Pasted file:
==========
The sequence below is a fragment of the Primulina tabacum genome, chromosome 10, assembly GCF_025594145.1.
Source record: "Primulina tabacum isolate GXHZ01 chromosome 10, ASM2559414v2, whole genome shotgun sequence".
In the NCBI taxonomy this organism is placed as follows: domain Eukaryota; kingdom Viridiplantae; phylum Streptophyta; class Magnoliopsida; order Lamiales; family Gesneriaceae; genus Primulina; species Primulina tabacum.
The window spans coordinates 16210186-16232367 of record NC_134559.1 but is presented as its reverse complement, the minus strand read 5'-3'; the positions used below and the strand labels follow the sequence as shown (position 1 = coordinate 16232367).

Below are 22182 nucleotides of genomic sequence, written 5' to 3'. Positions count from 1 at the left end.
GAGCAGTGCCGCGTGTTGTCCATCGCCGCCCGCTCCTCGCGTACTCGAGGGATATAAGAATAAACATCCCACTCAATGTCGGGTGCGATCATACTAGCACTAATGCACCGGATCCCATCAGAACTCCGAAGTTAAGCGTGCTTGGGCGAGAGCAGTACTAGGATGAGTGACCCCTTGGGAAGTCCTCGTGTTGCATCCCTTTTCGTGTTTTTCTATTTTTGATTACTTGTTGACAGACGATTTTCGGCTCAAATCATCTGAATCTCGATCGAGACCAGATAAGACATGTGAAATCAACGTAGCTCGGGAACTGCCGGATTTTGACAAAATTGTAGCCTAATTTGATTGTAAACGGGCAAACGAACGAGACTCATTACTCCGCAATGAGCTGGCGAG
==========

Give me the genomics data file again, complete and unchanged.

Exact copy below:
The sequence below is a fragment of the Primulina tabacum genome, chromosome 10, assembly GCF_025594145.1.
Source record: "Primulina tabacum isolate GXHZ01 chromosome 10, ASM2559414v2, whole genome shotgun sequence".
In the NCBI taxonomy this organism is placed as follows: domain Eukaryota; kingdom Viridiplantae; phylum Streptophyta; class Magnoliopsida; order Lamiales; family Gesneriaceae; genus Primulina; species Primulina tabacum.
The window spans coordinates 16210186-16232367 of record NC_134559.1 but is presented as its reverse complement, the minus strand read 5'-3'; the positions used below and the strand labels follow the sequence as shown (position 1 = coordinate 16232367).

Below are 22182 nucleotides of genomic sequence, written 5' to 3'. Positions count from 1 at the left end.
GAGCAGTGCCGCGTGTTGTCCATCGCCGCCCGCTCCTCGCGTACTCGAGGGATATAAGAATAAACATCCCACTCAATGTCGGGTGCGATCATACTAGCACTAATGCACCGGATCCCATCAGAACTCCGAAGTTAAGCGTGCTTGGGCGAGAGCAGTACTAGGATGAGTGACCCCTTGGGAAGTCCTCGTGTTGCATCCCTTTTCGTGTTTTTCTATTTTTGATTACTTGTTGACAGACGATTTTCGGCTCAAATCATCTGAATCTCGATCGAGACCAGATAAGACATGTGAAATCAACGTAGCTCGGGAACTGCCGGATTTTGACAAAATTGTAGCCTAATTTGATTGTAAACGGGCAAACGAACGAGACTCATTACTCCGCAATGAGCTGGCGAG